As part of its quest to reduce overall costs, CalPERS announced on Monday that the fund would be cutting the number of private equity managers it employs.
The cuts could be deep – the pension fund currently has 291 such managers, but that number could fall to below 100.
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Eliopoulos told the Financial Times he would use “every possible lever” to cut costs, and indicated that the number of managers CalPERS uses for private equity could fall below 100, from 291 currently. He voiced a desire to team up with other investors on big deals
“By having fewer managers, at larger scale, we will be able to reduce our overall costs,” Eliopoulos said.
However, there are no signs to indicate that CalPERS will reduce its overall exposure to the asset class, as it has with hedge funds. Eliopoulos said he wanted to “make sure we still have access to the talent that we need”, and the pension is currently advertising for a portfolio manager for its Sacramento, California-based private equity team.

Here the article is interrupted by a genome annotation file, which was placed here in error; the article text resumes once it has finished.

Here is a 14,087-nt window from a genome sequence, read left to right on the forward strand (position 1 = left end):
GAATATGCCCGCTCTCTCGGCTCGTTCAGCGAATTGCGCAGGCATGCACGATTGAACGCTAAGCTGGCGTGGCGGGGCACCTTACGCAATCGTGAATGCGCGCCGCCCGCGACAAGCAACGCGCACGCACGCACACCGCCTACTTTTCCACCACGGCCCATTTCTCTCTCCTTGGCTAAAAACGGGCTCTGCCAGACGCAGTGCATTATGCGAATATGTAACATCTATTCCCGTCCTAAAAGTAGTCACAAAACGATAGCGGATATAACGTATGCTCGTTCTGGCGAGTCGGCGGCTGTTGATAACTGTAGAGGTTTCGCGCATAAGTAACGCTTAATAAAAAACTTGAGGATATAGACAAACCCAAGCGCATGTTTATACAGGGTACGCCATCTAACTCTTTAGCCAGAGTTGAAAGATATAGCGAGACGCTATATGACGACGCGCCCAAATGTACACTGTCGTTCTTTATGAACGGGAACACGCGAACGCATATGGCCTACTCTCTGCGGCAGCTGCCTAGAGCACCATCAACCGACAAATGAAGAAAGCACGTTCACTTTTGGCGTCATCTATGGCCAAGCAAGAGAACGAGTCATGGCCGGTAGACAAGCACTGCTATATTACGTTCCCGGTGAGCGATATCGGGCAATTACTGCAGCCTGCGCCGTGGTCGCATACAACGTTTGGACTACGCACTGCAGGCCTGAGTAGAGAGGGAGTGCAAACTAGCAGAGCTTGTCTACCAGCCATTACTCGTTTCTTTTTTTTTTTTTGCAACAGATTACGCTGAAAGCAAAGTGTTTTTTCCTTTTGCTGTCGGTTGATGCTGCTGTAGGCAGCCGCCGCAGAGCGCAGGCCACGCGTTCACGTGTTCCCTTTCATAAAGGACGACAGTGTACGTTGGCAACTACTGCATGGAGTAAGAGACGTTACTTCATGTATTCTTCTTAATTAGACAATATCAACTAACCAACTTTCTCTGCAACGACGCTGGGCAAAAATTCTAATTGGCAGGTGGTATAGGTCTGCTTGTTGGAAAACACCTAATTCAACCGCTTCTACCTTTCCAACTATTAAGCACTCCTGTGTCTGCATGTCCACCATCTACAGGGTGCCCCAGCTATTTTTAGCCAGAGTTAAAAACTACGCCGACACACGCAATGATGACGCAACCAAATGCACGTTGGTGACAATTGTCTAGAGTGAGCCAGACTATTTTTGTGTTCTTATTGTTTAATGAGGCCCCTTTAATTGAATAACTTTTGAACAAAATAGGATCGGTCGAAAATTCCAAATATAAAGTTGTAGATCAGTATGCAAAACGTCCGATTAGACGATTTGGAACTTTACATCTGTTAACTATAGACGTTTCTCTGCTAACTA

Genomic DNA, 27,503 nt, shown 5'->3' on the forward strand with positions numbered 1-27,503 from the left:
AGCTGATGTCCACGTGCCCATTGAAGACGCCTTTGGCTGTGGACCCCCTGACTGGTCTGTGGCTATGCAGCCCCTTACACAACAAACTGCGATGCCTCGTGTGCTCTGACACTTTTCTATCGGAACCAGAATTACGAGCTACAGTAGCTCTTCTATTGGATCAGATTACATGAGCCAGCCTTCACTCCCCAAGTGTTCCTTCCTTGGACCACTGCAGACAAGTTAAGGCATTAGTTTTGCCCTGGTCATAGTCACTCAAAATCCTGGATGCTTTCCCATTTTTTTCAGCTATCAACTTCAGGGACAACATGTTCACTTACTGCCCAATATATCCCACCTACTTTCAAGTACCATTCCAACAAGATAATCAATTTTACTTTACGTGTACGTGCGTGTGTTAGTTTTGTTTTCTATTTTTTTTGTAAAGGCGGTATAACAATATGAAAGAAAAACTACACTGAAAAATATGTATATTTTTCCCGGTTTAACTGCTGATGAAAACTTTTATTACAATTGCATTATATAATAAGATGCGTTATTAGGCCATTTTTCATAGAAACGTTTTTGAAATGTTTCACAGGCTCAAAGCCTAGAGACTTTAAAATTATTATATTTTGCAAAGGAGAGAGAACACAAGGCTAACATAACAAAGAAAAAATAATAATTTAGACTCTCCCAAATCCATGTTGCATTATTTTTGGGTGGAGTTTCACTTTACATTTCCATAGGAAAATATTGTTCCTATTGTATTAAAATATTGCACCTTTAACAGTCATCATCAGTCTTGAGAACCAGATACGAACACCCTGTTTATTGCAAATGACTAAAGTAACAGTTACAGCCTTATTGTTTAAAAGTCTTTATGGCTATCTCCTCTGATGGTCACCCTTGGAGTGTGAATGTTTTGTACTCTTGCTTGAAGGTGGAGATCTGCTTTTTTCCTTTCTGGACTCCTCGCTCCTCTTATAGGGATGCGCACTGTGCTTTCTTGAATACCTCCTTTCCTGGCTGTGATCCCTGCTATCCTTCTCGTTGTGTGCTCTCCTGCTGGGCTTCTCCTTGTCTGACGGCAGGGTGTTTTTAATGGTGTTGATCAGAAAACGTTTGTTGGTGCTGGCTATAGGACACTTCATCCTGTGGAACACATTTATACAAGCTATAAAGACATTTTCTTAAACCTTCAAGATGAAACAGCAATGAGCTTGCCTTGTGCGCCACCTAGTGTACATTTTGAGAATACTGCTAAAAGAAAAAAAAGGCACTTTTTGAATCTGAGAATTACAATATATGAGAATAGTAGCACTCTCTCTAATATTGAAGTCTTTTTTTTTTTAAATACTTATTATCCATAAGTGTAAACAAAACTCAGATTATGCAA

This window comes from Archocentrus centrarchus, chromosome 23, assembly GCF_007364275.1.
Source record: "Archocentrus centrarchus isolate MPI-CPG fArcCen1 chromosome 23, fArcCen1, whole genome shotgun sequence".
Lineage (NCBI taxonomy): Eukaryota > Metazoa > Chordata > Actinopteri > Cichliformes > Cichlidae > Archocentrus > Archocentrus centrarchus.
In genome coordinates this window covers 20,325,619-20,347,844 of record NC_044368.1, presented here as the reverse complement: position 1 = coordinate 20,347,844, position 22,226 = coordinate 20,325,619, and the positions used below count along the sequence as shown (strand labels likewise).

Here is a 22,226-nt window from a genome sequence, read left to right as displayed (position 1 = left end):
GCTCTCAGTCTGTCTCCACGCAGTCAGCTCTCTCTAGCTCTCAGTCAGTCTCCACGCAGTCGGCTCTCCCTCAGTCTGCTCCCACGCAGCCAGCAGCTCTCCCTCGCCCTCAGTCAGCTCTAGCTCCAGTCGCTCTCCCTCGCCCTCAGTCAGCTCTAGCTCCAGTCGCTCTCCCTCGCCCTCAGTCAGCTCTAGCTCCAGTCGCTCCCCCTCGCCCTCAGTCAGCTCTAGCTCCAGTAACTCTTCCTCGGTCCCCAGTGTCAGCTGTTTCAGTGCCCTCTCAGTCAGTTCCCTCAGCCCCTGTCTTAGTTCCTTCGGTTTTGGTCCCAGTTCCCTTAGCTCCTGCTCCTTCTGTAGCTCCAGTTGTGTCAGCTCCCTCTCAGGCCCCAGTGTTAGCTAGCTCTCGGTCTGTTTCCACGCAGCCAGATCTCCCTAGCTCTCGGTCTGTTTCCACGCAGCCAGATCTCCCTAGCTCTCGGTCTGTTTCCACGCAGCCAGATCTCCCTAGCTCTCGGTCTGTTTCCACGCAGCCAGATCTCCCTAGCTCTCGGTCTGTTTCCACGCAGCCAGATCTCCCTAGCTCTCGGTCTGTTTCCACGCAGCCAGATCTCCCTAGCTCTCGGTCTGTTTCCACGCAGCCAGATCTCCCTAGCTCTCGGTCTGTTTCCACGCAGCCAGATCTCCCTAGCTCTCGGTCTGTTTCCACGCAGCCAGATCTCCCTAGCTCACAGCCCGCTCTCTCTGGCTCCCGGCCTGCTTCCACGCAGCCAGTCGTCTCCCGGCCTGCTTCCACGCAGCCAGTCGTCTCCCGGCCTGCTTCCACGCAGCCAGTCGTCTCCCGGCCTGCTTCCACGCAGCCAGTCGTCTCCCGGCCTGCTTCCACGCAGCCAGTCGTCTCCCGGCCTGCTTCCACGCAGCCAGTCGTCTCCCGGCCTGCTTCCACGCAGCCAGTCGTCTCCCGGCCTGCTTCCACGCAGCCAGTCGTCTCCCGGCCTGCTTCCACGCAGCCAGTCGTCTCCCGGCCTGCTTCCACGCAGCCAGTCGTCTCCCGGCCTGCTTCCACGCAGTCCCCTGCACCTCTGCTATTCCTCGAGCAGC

The decision to create a more concentrated portfolio reflects a growing trend in the sector: Larger, established managers are finding it much easier to raise cash for new funds than newer players.
Recent research from Preqin showed that funds launched last year by managers new to the private equity sector accounted for 7% of the $486 billion raised in 2014, the same proportion as in 2013.
CalPERS invests about 10 percent of its portfolio in private equity.
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